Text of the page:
Active Ownership (and the editorial role)

Subject: Active Ownership (and the editorial role)
From: Tom Campbell <klook -at- EUDORAMAIL -dot- COM>
Date: Thu, 8 Jul 1999 16:38:11 -0400

"An editor is one who separates the wheat from the chaff and prints the chaff." -- Adlai Stevenson

See, editors have been getting dissed for a long time.

In my experience, the editorial role is not at all one of a "mere wordsmith" who doesn't understand the content. Sure, there are people like that passing themselves off as technical writers, and maybe editors, too (though I've met only one technical editor since I became a "real" technical writer 3 years ago, and she contributed substantively to our CBT project; definitely not a poseur). But "mere wordsmithing" is not the *role* of the editor.

In the publishing world, specifically newspapers and magazines, editors come in many shapes (usually pear--sorry, couldn't resist!). There are assistant editors, managing editors, news editors, production editors, contributing editors, layout editors, copy editors, and more--including some folks who are just called "editors."

It seems that the type of editor who's been getting the Rodney Dangerfield treatment on this list recently is the copy editor. A glance at the job descriptions listed at will give you an idea of the variety of duties performed by copy editors in their native habitat.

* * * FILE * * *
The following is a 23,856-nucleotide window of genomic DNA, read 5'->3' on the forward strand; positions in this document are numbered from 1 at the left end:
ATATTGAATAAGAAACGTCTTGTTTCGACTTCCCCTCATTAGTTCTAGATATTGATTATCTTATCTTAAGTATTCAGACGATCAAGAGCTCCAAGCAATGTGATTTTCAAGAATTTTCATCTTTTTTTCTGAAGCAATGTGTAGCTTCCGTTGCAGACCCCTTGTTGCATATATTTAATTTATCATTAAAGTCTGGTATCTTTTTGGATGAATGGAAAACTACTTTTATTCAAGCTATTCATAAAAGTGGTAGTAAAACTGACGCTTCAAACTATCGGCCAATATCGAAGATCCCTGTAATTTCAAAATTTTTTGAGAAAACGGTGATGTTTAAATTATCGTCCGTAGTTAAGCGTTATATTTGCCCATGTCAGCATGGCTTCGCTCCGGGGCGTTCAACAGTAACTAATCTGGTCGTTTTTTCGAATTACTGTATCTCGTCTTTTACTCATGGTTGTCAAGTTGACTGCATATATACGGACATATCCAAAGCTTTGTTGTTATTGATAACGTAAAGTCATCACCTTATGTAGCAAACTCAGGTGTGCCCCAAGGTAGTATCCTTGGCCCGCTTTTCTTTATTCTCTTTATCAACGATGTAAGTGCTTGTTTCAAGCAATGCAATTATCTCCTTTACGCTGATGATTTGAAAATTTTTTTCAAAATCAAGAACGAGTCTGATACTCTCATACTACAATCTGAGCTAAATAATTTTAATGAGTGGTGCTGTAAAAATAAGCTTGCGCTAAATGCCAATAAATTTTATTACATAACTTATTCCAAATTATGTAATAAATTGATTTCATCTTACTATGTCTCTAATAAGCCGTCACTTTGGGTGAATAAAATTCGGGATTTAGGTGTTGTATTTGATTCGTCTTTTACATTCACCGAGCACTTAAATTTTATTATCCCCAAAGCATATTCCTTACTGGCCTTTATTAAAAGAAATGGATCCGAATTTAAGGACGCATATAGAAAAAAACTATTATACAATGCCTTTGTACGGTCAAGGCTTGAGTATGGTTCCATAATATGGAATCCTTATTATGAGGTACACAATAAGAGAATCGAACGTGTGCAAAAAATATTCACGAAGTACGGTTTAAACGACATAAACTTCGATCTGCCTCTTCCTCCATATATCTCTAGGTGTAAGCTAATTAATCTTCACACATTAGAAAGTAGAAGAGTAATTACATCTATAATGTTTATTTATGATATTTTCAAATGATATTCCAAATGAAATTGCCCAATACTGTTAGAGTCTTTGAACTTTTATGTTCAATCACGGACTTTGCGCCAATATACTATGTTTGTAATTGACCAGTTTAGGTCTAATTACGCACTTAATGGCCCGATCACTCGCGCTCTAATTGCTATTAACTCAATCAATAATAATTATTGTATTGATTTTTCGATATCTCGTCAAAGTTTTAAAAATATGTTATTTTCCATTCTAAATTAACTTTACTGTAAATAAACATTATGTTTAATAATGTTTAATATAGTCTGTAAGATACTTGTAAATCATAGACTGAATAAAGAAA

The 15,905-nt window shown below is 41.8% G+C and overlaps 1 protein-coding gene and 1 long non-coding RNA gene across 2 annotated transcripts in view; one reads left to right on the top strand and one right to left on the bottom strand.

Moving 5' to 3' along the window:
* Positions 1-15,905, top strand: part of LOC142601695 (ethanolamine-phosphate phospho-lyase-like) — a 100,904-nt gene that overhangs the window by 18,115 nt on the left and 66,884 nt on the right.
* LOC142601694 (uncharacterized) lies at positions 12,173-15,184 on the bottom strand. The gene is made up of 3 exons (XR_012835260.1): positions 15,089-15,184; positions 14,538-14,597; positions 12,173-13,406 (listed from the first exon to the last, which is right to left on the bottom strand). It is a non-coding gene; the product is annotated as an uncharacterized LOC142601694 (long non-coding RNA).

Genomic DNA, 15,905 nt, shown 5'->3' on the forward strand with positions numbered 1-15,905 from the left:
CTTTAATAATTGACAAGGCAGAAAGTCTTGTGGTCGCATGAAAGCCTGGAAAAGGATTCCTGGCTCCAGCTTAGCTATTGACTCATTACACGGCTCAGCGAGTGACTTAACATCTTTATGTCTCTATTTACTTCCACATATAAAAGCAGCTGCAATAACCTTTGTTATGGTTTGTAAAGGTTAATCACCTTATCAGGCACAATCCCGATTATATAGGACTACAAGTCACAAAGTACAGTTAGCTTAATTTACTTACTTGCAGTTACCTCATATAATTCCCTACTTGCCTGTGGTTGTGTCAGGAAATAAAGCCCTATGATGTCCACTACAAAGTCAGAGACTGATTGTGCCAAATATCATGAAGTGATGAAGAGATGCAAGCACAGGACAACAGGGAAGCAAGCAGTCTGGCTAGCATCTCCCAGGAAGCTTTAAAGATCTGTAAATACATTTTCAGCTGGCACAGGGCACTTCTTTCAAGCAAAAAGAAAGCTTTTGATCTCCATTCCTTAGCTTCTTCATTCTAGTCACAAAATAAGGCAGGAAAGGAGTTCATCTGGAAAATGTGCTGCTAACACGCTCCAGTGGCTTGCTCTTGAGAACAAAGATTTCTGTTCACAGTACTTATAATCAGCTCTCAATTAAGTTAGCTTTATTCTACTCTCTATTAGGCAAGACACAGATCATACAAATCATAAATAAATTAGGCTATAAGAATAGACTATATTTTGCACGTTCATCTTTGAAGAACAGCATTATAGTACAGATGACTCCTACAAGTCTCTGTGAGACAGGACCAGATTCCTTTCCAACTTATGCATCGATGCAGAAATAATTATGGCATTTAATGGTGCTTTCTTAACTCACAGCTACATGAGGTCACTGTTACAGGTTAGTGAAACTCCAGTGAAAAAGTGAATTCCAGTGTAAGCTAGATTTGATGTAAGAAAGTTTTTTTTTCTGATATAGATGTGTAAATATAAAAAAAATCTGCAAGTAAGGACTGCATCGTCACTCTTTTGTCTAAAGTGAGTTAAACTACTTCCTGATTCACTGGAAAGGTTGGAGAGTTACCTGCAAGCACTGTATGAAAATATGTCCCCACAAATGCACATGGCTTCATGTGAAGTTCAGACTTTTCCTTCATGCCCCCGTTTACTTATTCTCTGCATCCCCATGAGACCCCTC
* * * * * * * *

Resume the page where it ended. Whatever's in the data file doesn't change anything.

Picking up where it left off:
I don't think there are many people with the job title (or job description) of copy editor actually working in technical communication; I haven't come across one yet. Maybe others have more experience with the phenomenon and can comment more intelligently.

Over the centur--er, years--before I emerged from my chrysalis and became a technical writer, I worked as an editor in various situations: as sports editor and later "editor editor" of a weekly newspaper; editor of an adhesives industry trade magazine; assistant editor of a life insurance industry trade magazine; and editor of a music newsletter.

In each case I actually did a lot of writing as well as editing, and I *had* to understand the subject matter I was dealing with or I couldn't have gotten my work done, and then I would have gotten fired, and life would have been considerably less swell.

And of course the same is true now that I'm a technical writer.

Tom Campbell
"Keep away from people who try to belittle your ambitions. Small people always do that, but the really great make you feel that you, too, can become great."
--Mark Twain

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